Archive for the ‘Privacy’ Category

Happy? Sad? Excited? … Facebook can tell.

November 8, 2017

And, has been caught doing just that.

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It always amazes me what people post on Facebook. Their daily activities, their deepest emotions – you name it.

By now, every Facebook user should know that FB sifts through their content – posts, pictures, links, emojis – to determine, for example, what topics are hot; what people are doing; which brands people are buying, recommending, trashing or considering; whether users are feeling happy, sad, scared, excited.

The latter is called “sentiment analysis” using computer algorithms to take users’ “emotional pulse”.

Of course, FB promises that they’ll protect users’ privacy and would never even consider divulging that information to outsiders, say, advertisers or political campaigns.

image

Bad news for believers: FB was caught “sharing” sentiment analysis data.

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According to USA Today

Documents leaked to a newspaper, The Australian, indicate that Facebook executives prepared a report for one of the country’s top banks.

The report described how Facebook gleans psychological insights into the mood shifts of millions of young people in Australia and New Zealand by monitoring their status updates and photos.

The 23-page report showed Facebook’s ability to detect when users as young as 14 are feeling emotions such as defeat, stress, anxiety or being overwhelmed … and. other information on young people’s emotional well-being such as when they exhibit “nervous-excitement” are “conquering fears“.

FB claimed that it can track how emotions fluctuate during the week.

Anticipatory emotions are more likely to be expressed early in the week.

Reflective emotions increase on the weekend.

Monday-Thursday is about building confidence.

The weekend is for broadcasting achievements.

At a relatively benign level, advertisers can use that information to target ads to certain age groups … and they can time them to run on a certain day.

That’s apparently what FB got caught doing – revealing anonymous and aggregated data – to a potential advertising client.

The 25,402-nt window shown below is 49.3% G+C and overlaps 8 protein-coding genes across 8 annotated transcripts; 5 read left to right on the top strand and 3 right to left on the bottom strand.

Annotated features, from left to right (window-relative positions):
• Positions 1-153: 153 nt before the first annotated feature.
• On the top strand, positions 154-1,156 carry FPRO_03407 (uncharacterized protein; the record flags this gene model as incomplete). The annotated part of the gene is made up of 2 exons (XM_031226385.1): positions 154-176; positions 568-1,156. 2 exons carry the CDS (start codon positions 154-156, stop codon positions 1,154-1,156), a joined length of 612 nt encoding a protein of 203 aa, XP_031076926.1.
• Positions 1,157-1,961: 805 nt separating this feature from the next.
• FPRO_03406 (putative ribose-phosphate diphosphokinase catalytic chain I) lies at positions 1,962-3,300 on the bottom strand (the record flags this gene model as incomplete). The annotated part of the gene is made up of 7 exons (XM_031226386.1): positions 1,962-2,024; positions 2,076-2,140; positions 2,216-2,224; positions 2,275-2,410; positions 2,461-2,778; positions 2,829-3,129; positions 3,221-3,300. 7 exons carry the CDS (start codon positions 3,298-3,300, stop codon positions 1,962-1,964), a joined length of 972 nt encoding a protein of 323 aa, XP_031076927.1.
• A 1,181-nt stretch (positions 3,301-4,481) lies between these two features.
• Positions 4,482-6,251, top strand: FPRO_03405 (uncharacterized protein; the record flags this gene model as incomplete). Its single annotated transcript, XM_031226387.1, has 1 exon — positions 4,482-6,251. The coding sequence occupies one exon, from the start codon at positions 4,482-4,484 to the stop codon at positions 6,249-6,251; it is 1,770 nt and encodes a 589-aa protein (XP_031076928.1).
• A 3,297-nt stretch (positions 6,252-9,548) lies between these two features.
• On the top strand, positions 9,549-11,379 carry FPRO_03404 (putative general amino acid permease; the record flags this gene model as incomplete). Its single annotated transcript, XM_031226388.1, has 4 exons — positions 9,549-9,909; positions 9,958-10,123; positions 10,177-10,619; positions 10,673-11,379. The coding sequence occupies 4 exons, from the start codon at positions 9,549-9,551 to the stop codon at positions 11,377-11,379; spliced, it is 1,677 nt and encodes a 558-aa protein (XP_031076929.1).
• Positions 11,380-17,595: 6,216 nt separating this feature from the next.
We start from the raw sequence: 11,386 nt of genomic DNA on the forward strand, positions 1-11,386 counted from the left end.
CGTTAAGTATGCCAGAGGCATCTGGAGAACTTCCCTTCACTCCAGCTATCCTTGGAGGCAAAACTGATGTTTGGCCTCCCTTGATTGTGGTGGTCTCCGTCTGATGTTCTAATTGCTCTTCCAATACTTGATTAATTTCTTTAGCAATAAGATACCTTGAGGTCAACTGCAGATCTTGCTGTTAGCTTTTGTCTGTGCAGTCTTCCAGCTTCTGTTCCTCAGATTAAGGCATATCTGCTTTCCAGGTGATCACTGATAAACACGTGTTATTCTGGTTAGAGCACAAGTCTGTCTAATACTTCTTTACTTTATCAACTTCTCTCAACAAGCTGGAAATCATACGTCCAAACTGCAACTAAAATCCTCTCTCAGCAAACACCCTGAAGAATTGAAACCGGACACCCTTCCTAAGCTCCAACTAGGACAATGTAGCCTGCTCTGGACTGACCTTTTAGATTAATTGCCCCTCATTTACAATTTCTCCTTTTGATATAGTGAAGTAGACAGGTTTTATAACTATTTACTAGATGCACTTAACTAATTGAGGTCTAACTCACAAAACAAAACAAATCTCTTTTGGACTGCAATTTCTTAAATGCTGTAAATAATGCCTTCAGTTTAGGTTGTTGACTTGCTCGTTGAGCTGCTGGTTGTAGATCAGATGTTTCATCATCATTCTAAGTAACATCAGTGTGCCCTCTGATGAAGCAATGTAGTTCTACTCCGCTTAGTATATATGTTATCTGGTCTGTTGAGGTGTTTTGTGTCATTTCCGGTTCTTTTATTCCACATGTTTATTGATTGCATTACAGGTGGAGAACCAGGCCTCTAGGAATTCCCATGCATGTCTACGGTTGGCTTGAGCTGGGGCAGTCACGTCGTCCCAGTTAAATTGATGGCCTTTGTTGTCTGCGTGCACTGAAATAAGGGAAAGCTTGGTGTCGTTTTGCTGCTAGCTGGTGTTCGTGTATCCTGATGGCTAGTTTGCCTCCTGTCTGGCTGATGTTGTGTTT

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Let’s go a step further…

According to the article: “Facebook has also come under heavy scrutiny in the past for secretly conducting research that manipulated the emotions of users by altering what they see in their News Feed without their consent.”

So, it doesn’t take much creativity to imagine the collection and dissemination of individuals’ sentiment data that could be used to target advertising to specific individuals at specific times – say, when they’re feeling down and are vulnerable to buying certain products geared to giving them a pick-me-up, say, some new clothes, a fancy car or miracle drug.

Pretty unnerving, right?

Of course, FB assures users that it would never consider divulging that sort of data.

Yeah, right.

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Connecting dots

In a prior post, we reported on a study that concluded time on Facebook can be hazardous to your mental health.

For details see Studies: More time on Facebook … and it’s not good for you.

So, being on Facebook can make you emotionally vulnerable.

Facebook can determine when you’re vulnerable.

Facebook can sell that info to advertisers.

But, FB assures us that it won’t sell that data.

Whew … that’s a relief.

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#HomaFiles

Follow on Twitter @KenHoma            >> Latest Posts

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Happy? Sad? Excited? … Facebook can tell.

May 16, 2017

And, has been caught doing just that.

=======

It always amazes me what people post on Facebook. Their daily activities, their deepest emotions – you name it.

By now, every Facebook user should know that FB sifts through their content – posts, pictures, links, emojis – to determine, for example, what topics are hot; what people are doing; which brands people are buying, recommending, trashing or considering; whether users are feeling happy, sad, scared, excited.

The latter is called “sentiment analysis” using computer algorithms to take users’ “emotional pulse”.

Of course, FB promises that they’ll protect users’ privacy and would never even consider divulging that information to outsiders, say, advertisers or political campaigns.

image

Bad news for believers: FB was caught “sharing” sentiment analysis data.

=========

According to USA Today

Documents leaked to a newspaper, The Australian, indicate that Facebook executives prepared a report for one of the country’s top banks.

The report described how Facebook gleans psychological insights into the mood shifts of millions of young people in Australia and New Zealand by monitoring their status updates and photos.

The 23-page report showed Facebook’s ability to detect when users as young as 14 are feeling emotions such as defeat, stress, anxiety or being overwhelmed … and. other information on young people’s emotional well-being such as when they exhibit “nervous-excitement” are “conquering fears“.